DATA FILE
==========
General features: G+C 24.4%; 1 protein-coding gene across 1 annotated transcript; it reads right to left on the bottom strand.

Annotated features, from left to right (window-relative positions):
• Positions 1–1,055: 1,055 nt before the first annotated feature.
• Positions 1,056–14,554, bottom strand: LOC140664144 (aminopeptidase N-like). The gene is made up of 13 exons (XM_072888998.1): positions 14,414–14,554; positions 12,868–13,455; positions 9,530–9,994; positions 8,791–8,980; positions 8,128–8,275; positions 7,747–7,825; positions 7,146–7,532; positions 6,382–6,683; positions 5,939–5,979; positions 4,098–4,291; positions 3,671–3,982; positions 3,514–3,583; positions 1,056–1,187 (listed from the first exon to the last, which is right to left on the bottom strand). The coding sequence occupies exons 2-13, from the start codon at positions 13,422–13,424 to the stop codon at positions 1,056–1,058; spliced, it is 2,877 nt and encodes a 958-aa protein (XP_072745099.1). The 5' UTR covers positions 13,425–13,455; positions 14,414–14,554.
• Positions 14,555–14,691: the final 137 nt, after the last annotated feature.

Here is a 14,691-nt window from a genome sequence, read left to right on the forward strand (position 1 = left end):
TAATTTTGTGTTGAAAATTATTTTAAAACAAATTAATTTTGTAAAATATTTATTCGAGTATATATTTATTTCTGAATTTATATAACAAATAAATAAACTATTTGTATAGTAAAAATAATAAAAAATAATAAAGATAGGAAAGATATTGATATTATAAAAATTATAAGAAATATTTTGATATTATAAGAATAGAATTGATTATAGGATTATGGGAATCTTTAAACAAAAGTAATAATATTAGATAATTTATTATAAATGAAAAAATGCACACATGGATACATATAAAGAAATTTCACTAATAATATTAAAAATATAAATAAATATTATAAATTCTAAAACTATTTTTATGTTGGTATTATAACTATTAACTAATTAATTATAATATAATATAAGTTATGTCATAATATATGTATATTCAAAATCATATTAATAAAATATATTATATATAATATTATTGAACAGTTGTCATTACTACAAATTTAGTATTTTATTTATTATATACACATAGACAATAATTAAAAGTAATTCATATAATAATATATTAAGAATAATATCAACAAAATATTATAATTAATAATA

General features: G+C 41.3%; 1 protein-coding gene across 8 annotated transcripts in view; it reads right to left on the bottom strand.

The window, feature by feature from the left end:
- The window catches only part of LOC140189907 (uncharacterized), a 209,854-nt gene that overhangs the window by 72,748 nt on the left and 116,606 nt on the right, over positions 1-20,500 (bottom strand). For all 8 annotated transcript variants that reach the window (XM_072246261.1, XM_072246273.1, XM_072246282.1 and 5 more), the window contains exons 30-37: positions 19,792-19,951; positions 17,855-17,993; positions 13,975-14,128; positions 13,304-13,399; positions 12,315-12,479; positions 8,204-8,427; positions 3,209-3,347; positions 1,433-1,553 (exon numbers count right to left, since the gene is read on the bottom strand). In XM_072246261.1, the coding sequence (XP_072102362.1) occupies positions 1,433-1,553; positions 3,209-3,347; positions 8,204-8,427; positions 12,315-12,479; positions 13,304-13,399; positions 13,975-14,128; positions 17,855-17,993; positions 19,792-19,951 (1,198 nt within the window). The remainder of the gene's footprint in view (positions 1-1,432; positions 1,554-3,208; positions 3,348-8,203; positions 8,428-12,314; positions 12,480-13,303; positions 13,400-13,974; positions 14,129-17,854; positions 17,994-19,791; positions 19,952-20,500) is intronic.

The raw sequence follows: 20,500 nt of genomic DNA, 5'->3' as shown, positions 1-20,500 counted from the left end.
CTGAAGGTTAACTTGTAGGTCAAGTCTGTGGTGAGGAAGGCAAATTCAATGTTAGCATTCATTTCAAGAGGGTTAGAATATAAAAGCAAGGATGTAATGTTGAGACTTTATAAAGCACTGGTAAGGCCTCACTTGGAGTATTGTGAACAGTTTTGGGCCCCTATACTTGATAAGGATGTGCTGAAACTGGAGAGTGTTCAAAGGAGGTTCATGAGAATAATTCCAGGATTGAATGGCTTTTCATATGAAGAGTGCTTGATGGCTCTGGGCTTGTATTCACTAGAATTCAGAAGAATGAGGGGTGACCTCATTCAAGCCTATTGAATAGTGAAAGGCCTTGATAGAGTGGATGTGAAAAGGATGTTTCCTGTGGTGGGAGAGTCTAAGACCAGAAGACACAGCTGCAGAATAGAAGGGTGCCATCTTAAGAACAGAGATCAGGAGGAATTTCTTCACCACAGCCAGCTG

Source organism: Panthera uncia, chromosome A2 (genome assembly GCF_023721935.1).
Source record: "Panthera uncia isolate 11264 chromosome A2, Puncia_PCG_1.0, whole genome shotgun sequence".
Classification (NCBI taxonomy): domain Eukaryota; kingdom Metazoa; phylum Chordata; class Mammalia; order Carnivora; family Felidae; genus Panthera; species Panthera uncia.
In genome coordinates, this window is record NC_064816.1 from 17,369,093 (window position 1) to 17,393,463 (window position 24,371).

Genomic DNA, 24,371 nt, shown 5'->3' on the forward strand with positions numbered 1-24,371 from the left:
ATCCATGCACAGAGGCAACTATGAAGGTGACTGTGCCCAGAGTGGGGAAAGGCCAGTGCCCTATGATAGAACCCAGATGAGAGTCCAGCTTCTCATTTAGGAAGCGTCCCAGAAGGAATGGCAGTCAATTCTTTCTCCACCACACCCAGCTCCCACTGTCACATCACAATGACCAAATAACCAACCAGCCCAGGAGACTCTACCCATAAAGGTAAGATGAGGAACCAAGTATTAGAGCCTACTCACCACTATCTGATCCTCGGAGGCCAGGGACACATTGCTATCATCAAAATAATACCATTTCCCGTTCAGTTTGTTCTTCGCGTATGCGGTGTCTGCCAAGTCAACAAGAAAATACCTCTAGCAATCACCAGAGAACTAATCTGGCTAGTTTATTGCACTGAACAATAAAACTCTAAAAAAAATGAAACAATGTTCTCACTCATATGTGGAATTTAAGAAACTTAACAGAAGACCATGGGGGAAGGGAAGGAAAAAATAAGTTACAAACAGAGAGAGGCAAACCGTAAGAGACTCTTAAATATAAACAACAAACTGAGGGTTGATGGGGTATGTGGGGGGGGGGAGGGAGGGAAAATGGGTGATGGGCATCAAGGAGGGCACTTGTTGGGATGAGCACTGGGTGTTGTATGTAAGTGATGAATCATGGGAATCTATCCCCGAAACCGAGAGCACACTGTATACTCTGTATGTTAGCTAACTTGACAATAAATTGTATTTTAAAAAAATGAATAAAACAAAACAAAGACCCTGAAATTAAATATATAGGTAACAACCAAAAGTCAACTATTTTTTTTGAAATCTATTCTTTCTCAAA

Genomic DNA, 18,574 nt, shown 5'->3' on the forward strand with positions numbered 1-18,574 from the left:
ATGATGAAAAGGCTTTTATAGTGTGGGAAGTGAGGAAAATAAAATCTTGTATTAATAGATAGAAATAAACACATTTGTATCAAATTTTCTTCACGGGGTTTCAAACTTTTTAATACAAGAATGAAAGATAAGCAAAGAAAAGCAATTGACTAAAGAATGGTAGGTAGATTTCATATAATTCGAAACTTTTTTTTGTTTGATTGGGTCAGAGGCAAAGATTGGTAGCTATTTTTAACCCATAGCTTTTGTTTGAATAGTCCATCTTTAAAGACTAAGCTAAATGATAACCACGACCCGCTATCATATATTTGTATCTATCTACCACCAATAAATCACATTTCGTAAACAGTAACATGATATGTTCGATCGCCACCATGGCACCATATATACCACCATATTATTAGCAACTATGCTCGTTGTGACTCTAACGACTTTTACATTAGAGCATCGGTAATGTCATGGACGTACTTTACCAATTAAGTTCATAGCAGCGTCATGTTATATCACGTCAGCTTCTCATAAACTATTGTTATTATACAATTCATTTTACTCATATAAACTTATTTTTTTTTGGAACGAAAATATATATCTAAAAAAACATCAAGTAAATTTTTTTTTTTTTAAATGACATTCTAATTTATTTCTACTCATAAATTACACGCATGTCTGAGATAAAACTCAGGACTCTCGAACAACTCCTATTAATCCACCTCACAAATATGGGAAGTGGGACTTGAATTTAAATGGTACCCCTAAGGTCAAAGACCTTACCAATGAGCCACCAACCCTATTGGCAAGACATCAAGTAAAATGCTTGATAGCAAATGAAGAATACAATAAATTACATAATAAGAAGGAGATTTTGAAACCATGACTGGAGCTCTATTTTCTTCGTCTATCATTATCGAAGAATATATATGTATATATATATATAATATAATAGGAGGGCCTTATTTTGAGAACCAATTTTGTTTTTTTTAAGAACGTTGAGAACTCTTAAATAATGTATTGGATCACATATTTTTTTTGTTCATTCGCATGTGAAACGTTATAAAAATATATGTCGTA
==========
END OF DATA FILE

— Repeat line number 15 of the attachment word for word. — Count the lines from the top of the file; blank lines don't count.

Classification (NCBI taxonomy): domain Eukaryota; kingdom Metazoa; phylum Chordata; class Mammalia; order Carnivora; family Felidae; genus Panthera; species Panthera uncia.